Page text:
My Filthy Hunt

Philip Stokes
Horizon Arts with Richard Jordan Productions
Underbelly

Marvin is a good man, a metaphor for hope and self-respect. These two qualities are sadly lacking in the Yorkshire town where Philip Stokes' debut play is set.

It may be a little rough around the edges but if this is the future of theatre, we have a lot to look forward to.

A cast of four disconcertingly start the hour by undressing to their underwear. This is obviously intended to symbolise the way in which they will unflinchingly relate their experiences to a voyeuristic audience.

All four are losers. What they have in common is redemption from the depths of suicidal despair by Marvin, who is soon afterwards lost to them all.

Led by Hayley Shillito, whose character suffers from beauty, they each tell tales of lives barely worth living.

She merely has to put up with male assumptions. Kate Daley as her female companion has had a bad home life that only gets worse when she marries Johnny who eventually cruelly induces an abortion with his boots.

The men fare little better. Aiden Ross plays a weedy type who is always the butt of jokes, while Lee Bainbridge portrays an over-sized sex pest whose self-love is not mirrored by anyone else. He gets more sympathy, following the pain of losing a close friend.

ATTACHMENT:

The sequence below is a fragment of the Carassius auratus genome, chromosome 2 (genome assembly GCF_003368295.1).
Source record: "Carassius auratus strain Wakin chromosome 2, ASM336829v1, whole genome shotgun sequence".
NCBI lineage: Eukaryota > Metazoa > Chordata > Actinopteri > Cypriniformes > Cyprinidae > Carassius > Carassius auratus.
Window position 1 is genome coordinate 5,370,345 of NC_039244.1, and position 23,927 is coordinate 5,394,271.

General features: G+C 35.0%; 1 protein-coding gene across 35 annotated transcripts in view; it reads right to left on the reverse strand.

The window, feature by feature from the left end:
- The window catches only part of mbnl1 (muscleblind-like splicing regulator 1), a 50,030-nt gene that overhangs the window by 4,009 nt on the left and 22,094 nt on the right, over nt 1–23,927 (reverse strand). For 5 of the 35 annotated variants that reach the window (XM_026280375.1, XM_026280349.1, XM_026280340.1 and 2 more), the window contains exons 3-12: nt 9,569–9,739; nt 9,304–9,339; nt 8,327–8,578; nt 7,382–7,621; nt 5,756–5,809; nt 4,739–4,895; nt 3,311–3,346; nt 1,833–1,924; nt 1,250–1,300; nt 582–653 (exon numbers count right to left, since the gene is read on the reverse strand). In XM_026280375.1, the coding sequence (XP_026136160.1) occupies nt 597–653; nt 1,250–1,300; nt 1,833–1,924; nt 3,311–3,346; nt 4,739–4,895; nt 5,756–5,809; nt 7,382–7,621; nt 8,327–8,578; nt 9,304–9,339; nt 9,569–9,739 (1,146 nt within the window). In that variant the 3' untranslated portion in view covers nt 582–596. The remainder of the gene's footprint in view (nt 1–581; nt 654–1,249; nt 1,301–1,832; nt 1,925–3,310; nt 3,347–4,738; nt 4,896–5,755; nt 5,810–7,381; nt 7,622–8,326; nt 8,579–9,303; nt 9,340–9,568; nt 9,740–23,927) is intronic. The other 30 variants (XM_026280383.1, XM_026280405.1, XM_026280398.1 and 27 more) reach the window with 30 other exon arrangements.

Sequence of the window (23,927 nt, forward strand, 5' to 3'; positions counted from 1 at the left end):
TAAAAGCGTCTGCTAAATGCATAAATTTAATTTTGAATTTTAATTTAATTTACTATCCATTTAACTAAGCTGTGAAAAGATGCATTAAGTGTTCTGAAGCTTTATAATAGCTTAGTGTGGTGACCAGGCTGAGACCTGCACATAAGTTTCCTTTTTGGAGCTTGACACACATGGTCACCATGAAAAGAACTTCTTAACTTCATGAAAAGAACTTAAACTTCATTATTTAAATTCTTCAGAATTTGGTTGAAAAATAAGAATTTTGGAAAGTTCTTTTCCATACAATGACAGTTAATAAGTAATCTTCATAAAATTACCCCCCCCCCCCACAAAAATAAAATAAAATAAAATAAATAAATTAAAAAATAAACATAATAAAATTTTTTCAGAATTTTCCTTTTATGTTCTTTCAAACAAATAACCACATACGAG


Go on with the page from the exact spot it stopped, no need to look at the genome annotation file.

Between them, using naturalistic language, the quartet paints a depressing but all too believable picture of the lives that deprived young people experience in Britain today.

My Filthy Hunt may have a provocative title but it is a sensitive play that asks existential questions and has the good sense to leave them unanswered.

While the writing is fresh and exciting, what lifts My Filthy Hunt to tremendous heights is the direction of Philip Stokes, who may not always edit his own text assiduously but draws fine performances from all four actors. He also mixes strong textual delivery with music and physical theatre elements to ensure a great, if shocking experience.

Reviewer: Philip Fisher